Below is a one year chart of spot gasoline futures prices, the hedging mechanism for gasoline, as of February 8th.
Factors affecting the market on the period were:
During the week ended February 1st, total petroleum inventories increased by 3.32 million barrels vs. a five year average increase of 5.23 million barrels and vs. an expected increase of 2.93 million barrels. Inventories decreased by 1.91 million barrels vs. the five year average. Total inventories stand at 735.3 million barrels, up from 732.0 million barrels at the end of the previous week. The five year average inventory is 710.1 million barrels, up from 704.9 at the end of the previous week.
Current inventories are 3.55% larger than the five year average down from +3.85% at the end of the previous week. Inventories versus the five year average on a percentage basis continue to be near eighteen month highs. This is negative for price and mitigates the effects of more speculation.
As of February 5th, the net speculative long position in petroleum futures was 339,912,000 barrels up 3,966,000 barrels (+1.18%) from the previous week. The level of speculation increased for the eighth straight week and represents 45.68% of domestic inventories, less as a percentage of domestic inventories due to the growth in inventories. Speculation is 26.84% above its one year moving average and is 16.84% below the 52 week high level. Levels have increased above the middle of the range that we have seen over the past two years, have become higher than the one year average, and are at the highest level since May 1, 2012. The corresponding spot month heating oil futures price on February 5th was 319.13 cents per gallon, up 8.21 cents from 310.92 cents per gallon during the previous week.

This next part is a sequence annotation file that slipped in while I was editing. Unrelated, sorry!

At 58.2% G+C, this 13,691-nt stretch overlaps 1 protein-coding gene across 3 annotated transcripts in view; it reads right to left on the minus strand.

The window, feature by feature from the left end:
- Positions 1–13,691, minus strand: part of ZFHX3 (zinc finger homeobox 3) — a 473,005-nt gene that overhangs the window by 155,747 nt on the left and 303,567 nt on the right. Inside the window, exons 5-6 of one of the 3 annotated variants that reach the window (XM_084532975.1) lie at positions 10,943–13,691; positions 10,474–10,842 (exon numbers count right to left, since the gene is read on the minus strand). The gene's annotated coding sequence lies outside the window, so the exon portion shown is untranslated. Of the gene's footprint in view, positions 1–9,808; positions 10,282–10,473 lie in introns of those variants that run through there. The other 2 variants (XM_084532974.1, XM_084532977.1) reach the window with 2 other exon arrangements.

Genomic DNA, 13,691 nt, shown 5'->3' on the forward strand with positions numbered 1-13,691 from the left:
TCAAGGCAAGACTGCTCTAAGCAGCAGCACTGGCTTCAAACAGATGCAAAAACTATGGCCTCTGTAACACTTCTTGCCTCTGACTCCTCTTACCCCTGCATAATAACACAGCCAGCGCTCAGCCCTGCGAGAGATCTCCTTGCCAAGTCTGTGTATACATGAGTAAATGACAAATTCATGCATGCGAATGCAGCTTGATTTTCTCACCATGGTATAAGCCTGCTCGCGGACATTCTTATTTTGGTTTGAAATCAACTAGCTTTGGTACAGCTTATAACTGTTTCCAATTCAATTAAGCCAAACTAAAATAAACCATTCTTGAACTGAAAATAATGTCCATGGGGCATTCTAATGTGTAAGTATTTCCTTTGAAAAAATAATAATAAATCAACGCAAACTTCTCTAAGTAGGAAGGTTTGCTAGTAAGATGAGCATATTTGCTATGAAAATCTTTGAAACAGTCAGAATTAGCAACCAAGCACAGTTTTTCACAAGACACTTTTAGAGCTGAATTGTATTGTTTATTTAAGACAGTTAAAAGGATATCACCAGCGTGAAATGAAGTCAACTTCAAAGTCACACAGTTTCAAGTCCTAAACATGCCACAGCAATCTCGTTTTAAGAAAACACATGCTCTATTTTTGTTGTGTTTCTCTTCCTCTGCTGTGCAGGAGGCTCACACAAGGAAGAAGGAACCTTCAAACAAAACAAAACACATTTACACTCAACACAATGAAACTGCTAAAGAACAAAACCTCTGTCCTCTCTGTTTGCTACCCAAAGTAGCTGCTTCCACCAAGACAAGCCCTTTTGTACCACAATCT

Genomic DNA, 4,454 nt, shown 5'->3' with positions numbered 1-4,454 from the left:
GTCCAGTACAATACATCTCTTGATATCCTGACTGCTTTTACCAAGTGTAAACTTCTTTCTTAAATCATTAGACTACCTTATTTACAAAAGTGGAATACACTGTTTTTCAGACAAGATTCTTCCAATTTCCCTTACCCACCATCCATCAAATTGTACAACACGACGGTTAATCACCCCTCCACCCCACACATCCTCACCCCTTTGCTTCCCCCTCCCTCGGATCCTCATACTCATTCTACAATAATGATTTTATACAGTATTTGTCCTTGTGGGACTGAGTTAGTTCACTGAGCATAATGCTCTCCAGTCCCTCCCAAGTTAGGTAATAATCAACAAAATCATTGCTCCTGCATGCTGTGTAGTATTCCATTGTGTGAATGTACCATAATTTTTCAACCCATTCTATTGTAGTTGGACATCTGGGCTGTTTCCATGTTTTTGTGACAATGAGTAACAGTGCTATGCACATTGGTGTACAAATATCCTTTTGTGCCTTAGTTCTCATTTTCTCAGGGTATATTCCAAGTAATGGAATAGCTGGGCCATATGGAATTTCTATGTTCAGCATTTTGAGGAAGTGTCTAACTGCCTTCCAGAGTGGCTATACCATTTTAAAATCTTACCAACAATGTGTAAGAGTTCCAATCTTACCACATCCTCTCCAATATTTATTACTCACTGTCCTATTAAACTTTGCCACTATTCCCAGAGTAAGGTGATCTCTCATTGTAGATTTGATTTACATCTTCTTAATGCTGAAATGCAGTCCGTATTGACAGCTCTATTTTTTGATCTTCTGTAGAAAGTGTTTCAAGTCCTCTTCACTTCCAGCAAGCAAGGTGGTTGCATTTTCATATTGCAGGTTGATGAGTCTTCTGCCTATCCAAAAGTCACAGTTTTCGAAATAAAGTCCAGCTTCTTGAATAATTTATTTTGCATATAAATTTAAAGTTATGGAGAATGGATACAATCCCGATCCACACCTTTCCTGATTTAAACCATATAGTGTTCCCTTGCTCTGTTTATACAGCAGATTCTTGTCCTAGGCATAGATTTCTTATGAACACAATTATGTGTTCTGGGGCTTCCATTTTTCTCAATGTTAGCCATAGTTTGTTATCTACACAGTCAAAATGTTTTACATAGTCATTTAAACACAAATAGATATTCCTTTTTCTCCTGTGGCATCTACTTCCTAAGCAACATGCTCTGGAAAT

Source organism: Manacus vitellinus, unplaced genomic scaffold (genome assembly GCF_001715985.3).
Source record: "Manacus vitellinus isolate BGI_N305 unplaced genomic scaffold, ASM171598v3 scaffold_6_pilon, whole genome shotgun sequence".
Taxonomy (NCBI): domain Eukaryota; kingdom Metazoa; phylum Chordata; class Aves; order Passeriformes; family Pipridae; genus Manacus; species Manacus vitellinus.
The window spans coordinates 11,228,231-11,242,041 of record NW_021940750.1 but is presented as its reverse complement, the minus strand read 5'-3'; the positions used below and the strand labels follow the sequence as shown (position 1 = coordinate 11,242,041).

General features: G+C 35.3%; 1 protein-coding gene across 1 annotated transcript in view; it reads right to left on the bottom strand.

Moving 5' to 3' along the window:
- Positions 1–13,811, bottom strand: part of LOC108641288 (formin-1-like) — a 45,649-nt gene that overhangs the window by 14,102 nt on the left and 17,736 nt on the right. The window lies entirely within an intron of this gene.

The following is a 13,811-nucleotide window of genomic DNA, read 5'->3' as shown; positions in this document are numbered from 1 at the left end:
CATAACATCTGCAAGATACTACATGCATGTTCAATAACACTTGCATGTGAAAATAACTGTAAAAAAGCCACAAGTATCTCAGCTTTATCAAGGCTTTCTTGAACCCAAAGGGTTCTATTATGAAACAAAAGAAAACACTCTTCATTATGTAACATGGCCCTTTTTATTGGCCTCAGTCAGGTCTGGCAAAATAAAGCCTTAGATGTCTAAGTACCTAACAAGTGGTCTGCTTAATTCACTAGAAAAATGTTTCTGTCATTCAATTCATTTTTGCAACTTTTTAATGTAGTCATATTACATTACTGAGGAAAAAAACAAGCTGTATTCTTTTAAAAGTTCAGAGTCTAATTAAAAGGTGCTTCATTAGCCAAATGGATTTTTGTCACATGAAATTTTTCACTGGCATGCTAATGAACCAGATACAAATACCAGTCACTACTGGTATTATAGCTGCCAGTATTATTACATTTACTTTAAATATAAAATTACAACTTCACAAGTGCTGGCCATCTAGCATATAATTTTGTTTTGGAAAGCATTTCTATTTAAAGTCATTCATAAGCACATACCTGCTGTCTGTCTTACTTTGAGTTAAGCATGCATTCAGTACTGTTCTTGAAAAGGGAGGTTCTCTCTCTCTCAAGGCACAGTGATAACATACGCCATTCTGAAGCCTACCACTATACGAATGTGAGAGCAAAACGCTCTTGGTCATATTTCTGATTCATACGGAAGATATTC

Heating oil price and size of speculative net long position in petroleum are 83.39% correlated over the past 52 weeks (an increase on the week) indicating that, on a statistical basis over the past year 69.54% of the price movement of heating oil is explained by changes in levels of speculation. This statistical relationship has stabilized and remains high. A linear regression analysis over the past 52 weeks shows that if speculation were zero and the market forces causing speculation evaporated, that the spot month heating oil futures price would be 244.80 cents per gallon or 74.33 cents per gallon less than current prices. The analysis would indicate that about 23.29% of current price is attributable to speculation and its underlying market rationale. The "would be" price was steady on the week.
The net speculative long position has been variable over the past year ranging between 70 million and 410 million barrels with an average of about 268 million barrels, roughly unchanged on the week.
The graph below is three year history of speculative position levels.
Linwood Capital, LLC is an institutional fuel hedging management and consulting firm. Linwood creates and manages customized fuel hedging programs primarily for public clients on a nationwide basis.